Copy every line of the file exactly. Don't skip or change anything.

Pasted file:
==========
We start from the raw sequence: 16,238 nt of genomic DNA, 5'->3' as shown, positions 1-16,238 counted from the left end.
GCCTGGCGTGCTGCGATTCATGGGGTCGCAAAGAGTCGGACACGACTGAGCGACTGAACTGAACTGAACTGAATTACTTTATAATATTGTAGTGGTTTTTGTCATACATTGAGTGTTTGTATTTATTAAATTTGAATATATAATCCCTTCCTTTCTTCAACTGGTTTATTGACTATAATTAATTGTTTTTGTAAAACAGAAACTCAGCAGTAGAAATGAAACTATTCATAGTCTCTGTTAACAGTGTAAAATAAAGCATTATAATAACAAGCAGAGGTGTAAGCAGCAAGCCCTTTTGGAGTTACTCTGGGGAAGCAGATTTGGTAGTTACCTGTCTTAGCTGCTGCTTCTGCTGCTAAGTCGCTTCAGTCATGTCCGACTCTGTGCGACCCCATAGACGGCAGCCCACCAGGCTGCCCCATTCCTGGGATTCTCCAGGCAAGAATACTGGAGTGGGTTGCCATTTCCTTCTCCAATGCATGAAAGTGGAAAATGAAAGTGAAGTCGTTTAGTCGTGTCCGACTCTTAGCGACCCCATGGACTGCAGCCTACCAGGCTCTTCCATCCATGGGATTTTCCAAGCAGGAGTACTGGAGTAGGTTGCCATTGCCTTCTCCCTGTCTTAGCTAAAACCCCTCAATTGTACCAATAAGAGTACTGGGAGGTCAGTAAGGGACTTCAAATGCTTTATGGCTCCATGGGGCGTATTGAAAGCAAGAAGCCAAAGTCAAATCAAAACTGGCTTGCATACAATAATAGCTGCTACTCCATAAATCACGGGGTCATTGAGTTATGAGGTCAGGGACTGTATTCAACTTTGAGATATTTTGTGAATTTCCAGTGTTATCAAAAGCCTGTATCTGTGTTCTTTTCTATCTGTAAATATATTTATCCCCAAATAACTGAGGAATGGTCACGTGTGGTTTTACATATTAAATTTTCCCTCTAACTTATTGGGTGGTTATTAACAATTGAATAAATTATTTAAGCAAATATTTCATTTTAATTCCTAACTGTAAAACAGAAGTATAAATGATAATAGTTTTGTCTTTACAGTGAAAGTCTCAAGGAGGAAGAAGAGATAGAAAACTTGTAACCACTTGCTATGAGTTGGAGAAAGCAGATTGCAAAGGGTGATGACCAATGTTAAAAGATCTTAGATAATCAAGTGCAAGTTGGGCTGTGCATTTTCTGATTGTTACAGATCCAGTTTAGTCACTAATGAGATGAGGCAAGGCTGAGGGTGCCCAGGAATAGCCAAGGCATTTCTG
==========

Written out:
We start from the raw sequence: 16,238 nt of genomic DNA, 5'->3' as shown, positions 1-16,238 counted from the left end.
GCCTGGCGTGCTGCGATTCATGGGGTCGCAAAGAGTCGGACACGACTGAGCGACTGAACTGAACTGAACTGAATTACTTTATAATATTGTAGTGGTTTTTGTCATACATTGAGTGTTTGTATTTATTAAATTTGAATATATAATCCCTTCCTTTCTTCAACTGGTTTATTGACTATAATTAATTGTTTTTGTAAAACAGAAACTCAGCAGTAGAAATGAAACTATTCATAGTCTCTGTTAACAGTGTAAAATAAAGCATTATAATAACAAGCAGAGGTGTAAGCAGCAAGCCCTTTTGGAGTTACTCTGGGGAAGCAGATTTGGTAGTTACCTGTCTTAGCTGCTGCTTCTGCTGCTAAGTCGCTTCAGTCATGTCCGACTCTGTGCGACCCCATAGACGGCAGCCCACCAGGCTGCCCCATTCCTGGGATTCTCCAGGCAAGAATACTGGAGTGGGTTGCCATTTCCTTCTCCAATGCATGAAAGTGGAAAATGAAAGTGAAGTCGTTTAGTCGTGTCCGACTCTTAGCGACCCCATGGACTGCAGCCTACCAGGCTCTTCCATCCATGGGATTTTCCAAGCAGGAGTACTGGAGTAGGTTGCCATTGCCTTCTCCCTGTCTTAGCTAAAACCCCTCAATTGTACCAATAAGAGTACTGGGAGGTCAGTAAGGGACTTCAAATGCTTTATGGCTCCATGGGGCGTATTGAAAGCAAGAAGCCAAAGTCAAATCAAAACTGGCTTGCATACAATAATAGCTGCTACTCCATAAATCACGGGGTCATTGAGTTATGAGGTCAGGGACTGTATTCAACTTTGAGATATTTTGTGAATTTCCAGTGTTATCAAAAGCCTGTATCTGTGTTCTTTTCTATCTGTAAATATATTTATCCCCAAATAACTGAGGAATGGTCACGTGTGGTTTTACATATTAAATTTTCCCTCTAACTTATTGGGTGGTTATTAACAATTGAATAAATTATTTAAGCAAATATTTCATTTTAATTCCTAACTGTAAAACAGAAGTATAAATGATAATAGTTTTGTCTTTACAGTGAAAGTCTCAAGGAGGAAGAAGAGATAGAAAACTTGTAACCACTTGCTATGAGTTGGAGAAAGCAGATTGCAAAGGGTGATGACCAATGTTAAAAGATCTTAGATAATCAAGTGCAAGTTGGGCTGTGCATTTTCTGATTGTTACAGATCCAGTTTAGTCACTAATGAGATGAGGCAAGGCTGAGGGTGCCCAGGAATAGCCAAGGCATTTCTG